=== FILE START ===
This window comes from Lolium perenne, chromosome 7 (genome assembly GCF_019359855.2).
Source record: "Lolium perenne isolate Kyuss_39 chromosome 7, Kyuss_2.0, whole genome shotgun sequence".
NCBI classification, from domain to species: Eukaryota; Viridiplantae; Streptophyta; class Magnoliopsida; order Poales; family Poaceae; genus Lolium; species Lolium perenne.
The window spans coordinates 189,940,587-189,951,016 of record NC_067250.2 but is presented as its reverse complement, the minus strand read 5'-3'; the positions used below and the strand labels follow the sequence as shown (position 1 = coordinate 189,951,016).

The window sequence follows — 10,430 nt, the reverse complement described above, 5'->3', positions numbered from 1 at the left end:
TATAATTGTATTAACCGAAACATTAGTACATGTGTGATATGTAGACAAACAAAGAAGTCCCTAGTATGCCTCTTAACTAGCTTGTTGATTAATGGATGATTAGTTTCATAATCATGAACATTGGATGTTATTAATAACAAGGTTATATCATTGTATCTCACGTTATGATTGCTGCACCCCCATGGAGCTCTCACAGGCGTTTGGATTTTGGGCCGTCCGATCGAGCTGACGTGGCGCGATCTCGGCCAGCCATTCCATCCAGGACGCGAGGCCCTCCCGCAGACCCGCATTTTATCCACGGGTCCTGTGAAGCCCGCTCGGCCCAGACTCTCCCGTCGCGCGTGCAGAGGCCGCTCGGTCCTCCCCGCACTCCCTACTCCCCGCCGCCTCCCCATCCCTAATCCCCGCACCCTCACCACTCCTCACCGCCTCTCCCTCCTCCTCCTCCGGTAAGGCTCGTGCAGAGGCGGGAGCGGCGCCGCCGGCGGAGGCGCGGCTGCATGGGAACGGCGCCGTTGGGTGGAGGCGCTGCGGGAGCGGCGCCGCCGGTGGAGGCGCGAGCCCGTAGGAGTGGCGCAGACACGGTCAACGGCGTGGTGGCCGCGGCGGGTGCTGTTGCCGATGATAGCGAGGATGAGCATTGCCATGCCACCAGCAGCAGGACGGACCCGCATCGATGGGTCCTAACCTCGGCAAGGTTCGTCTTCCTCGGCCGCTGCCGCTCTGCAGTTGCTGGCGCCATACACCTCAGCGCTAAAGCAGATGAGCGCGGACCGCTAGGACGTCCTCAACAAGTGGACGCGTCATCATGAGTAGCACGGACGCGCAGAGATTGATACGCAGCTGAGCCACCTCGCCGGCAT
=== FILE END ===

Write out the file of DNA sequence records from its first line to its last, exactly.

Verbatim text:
This window comes from Lolium perenne, chromosome 7 (genome assembly GCF_019359855.2).
Source record: "Lolium perenne isolate Kyuss_39 chromosome 7, Kyuss_2.0, whole genome shotgun sequence".
NCBI classification, from domain to species: Eukaryota; Viridiplantae; Streptophyta; class Magnoliopsida; order Poales; family Poaceae; genus Lolium; species Lolium perenne.
The window spans coordinates 189,940,587-189,951,016 of record NC_067250.2 but is presented as its reverse complement, the minus strand read 5'-3'; the positions used below and the strand labels follow the sequence as shown (position 1 = coordinate 189,951,016).

The window sequence follows — 10,430 nt, the reverse complement described above, 5'->3', positions numbered from 1 at the left end:
TATAATTGTATTAACCGAAACATTAGTACATGTGTGATATGTAGACAAACAAAGAAGTCCCTAGTATGCCTCTTAACTAGCTTGTTGATTAATGGATGATTAGTTTCATAATCATGAACATTGGATGTTATTAATAACAAGGTTATATCATTGTATCTCACGTTATGATTGCTGCACCCCCATGGAGCTCTCACAGGCGTTTGGATTTTGGGCCGTCCGATCGAGCTGACGTGGCGCGATCTCGGCCAGCCATTCCATCCAGGACGCGAGGCCCTCCCGCAGACCCGCATTTTATCCACGGGTCCTGTGAAGCCCGCTCGGCCCAGACTCTCCCGTCGCGCGTGCAGAGGCCGCTCGGTCCTCCCCGCACTCCCTACTCCCCGCCGCCTCCCCATCCCTAATCCCCGCACCCTCACCACTCCTCACCGCCTCTCCCTCCTCCTCCTCCGGTAAGGCTCGTGCAGAGGCGGGAGCGGCGCCGCCGGCGGAGGCGCGGCTGCATGGGAACGGCGCCGTTGGGTGGAGGCGCTGCGGGAGCGGCGCCGCCGGTGGAGGCGCGAGCCCGTAGGAGTGGCGCAGACACGGTCAACGGCGTGGTGGCCGCGGCGGGTGCTGTTGCCGATGATAGCGAGGATGAGCATTGCCATGCCACCAGCAGCAGGACGGACCCGCATCGATGGGTCCTAACCTCGGCAAGGTTCGTCTTCCTCGGCCGCTGCCGCTCTGCAGTTGCTGGCGCCATACACCTCAGCGCTAAAGCAGATGAGCGCGGACCGCTAGGACGTCCTCAACAAGTGGACGCGTCATCATGAGTAGCACGGACGCGCAGAGATTGATACGCAGCTGAGCCACCTCGCCGGCAT